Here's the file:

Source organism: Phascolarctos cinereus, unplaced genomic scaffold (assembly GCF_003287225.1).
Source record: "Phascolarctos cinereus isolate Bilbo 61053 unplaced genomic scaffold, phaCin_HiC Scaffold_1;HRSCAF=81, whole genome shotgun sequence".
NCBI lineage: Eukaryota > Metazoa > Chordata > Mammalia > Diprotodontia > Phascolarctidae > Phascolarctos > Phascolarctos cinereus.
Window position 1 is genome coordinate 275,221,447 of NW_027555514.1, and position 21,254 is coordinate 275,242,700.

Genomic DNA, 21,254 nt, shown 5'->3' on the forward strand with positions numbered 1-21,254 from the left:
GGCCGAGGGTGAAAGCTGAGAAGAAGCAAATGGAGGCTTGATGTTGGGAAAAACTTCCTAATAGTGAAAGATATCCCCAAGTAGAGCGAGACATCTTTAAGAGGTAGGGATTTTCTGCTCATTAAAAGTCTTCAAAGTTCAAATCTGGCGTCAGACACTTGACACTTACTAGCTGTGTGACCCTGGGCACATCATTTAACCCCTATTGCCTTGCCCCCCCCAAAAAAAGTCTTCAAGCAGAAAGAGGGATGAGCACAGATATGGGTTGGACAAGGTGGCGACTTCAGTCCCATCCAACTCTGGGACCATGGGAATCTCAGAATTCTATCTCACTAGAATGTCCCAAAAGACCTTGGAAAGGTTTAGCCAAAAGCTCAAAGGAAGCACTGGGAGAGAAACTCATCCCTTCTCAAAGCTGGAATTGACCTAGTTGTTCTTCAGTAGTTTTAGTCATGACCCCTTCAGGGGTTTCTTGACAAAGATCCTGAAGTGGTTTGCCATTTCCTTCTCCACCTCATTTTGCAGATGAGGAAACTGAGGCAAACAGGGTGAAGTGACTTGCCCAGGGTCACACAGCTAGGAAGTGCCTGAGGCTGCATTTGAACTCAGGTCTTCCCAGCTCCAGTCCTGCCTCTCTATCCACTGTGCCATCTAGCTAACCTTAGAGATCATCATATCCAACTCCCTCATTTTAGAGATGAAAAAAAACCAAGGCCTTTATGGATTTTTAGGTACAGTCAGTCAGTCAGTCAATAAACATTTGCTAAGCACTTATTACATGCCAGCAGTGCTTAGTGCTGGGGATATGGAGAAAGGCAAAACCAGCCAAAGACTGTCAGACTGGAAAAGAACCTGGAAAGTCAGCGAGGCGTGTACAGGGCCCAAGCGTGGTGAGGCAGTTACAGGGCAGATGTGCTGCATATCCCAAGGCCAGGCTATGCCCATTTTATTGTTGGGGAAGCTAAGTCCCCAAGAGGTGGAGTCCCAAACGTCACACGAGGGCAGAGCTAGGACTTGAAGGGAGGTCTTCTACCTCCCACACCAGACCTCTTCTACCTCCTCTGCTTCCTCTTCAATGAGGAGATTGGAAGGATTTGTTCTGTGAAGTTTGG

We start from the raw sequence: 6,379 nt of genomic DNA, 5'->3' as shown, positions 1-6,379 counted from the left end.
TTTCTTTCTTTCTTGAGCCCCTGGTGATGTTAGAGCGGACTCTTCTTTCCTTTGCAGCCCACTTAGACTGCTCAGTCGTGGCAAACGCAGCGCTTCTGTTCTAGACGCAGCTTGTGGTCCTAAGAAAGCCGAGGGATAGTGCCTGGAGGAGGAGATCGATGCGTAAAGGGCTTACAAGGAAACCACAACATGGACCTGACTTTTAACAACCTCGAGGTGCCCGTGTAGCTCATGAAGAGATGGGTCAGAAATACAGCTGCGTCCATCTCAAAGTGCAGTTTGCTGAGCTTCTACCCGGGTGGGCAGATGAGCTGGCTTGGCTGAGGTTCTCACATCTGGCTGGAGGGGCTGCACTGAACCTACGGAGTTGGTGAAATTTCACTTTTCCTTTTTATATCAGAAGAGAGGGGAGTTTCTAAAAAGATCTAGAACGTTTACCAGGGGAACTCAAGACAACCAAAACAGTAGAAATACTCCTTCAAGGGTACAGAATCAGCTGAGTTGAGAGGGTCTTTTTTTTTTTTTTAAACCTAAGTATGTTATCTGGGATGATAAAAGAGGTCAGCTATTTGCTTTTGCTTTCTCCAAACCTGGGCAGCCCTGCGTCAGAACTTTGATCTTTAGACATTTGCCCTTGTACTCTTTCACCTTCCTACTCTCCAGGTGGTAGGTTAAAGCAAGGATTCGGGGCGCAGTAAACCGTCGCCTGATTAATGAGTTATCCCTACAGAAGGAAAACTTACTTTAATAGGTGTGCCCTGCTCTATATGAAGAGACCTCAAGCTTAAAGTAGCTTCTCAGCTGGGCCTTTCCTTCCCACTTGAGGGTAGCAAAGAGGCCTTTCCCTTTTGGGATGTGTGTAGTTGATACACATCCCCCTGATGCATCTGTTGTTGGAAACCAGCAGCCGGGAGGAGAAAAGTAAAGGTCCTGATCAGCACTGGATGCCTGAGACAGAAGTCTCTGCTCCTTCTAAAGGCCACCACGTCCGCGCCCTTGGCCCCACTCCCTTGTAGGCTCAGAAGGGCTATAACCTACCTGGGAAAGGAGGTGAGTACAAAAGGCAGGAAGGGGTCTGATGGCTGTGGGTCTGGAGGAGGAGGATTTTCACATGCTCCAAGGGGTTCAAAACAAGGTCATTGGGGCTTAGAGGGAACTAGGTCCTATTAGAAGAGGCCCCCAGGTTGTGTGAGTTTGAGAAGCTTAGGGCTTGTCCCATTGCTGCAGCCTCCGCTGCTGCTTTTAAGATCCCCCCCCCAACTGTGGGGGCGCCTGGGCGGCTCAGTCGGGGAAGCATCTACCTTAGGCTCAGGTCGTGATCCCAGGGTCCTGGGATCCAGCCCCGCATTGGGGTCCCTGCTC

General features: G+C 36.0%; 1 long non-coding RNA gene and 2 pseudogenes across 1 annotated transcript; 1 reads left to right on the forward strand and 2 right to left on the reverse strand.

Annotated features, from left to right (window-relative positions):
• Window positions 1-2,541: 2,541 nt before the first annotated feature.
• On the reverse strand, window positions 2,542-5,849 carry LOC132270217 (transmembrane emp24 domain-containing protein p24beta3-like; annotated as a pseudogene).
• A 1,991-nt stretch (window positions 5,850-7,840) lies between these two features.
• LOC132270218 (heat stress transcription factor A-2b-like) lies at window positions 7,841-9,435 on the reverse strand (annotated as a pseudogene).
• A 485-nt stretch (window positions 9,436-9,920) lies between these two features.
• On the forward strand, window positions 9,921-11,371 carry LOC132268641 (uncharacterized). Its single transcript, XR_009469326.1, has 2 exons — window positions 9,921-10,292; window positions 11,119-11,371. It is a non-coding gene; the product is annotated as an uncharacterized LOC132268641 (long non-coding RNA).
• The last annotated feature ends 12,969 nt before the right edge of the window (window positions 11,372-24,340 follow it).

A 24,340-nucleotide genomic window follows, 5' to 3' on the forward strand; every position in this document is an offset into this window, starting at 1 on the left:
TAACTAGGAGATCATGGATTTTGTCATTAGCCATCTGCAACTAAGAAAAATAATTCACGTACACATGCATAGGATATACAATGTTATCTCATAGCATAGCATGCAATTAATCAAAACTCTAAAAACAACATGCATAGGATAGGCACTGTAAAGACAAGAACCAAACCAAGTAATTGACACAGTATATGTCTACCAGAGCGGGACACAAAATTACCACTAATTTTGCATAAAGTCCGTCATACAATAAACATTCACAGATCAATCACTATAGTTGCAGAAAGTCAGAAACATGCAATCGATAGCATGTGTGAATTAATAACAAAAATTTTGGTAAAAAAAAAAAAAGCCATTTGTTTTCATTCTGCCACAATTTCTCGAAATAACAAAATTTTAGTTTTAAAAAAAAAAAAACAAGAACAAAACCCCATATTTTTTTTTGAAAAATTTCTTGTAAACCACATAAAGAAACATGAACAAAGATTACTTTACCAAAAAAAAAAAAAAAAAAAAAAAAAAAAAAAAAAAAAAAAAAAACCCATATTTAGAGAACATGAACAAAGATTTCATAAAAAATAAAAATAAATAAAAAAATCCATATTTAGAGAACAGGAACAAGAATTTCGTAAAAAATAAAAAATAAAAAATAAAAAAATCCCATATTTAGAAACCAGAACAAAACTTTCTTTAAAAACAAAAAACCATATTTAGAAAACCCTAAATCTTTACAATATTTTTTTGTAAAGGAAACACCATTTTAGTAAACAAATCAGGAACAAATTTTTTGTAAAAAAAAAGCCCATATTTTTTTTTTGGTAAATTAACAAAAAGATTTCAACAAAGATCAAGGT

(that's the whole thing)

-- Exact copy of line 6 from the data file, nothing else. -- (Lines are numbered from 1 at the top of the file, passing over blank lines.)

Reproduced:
GGCCGAGGGTGAAAGCTGAGAAGAAGCAAATGGAGGCTTGATGTTGGGAAAAACTTCCTAATAGTGAAAGATATCCCCAAGTAGAGCGAGACATCTTTAAGAGGTAGGGATTTTCTGCTCATTAAAAGTCTTCAAAGTTCAAATCTGGCGTCAGACACTTGACACTTACTAGCTGTGTGACCCTGGGCACATCATTTAACCCCTATTGCCTTGCCCCCCCCAAAAAAAGTCTTCAAGCAGAAAGAGGGATGAGCACAGATATGGGTTGGACAAGGTGGCGACTTCAGTCCCATCCAACTCTGGGACCATGGGAATCTCAGAATTCTATCTCACTAGAATGTCCCAAAAGACCTTGGAAAGGTTTAGCCAAAAGCTCAAAGGAAGCACTGGGAGAGAAACTCATCCCTTCTCAAAGCTGGAATTGACCTAGTTGTTCTTCAGTAGTTTTAGTCATGACCCCTTCAGGGGTTTCTTGACAAAGATCCTGAAGTGGTTTGCCATTTCCTTCTCCACCTCATTTTGCAGATGAGGAAACTGAGGCAAACAGGGTGAAGTGACTTGCCCAGGGTCACACAGCTAGGAAGTGCCTGAGGCTGCATTTGAACTCAGGTCTTCCCAGCTCCAGTCCTGCCTCTCTATCCACTGTGCCATCTAGCTAACCTTAGAGATCATCATATCCAACTCCCTCATTTTAGAGATGAAAAAAAACCAAGGCCTTTATGGATTTTTAGGTACAGTCAGTCAGTCAGTCAATAAACATTTGCTAAGCACTTATTACATGCCAGCAGTGCTTAGTGCTGGGGATATGGAGAAAGGCAAAACCAGCCAAAGACTGTCAGACTGGAAAAGAACCTGGAAAGTCAGCGAGGCGTGTACAGGGCCCAAGCGTGGTGAGGCAGTTACAGGGCAGATGTGCTGCATATCCCAAGGCCAGGCTATGCCCATTTTATTGTTGGGGAAGCTAAGTCCCCAAGAGGTGGAGTCCCAAACGTCACACGAGGGCAGAGCTAGGACTTGAAGGGAGGTCTTCTACCTCCCACACCAGACCTCTTCTACCTCCTCTGCTTCCTCTTCAATGAGGAGATTGGAAGGATTTGTTCTGTGAAGTTTGG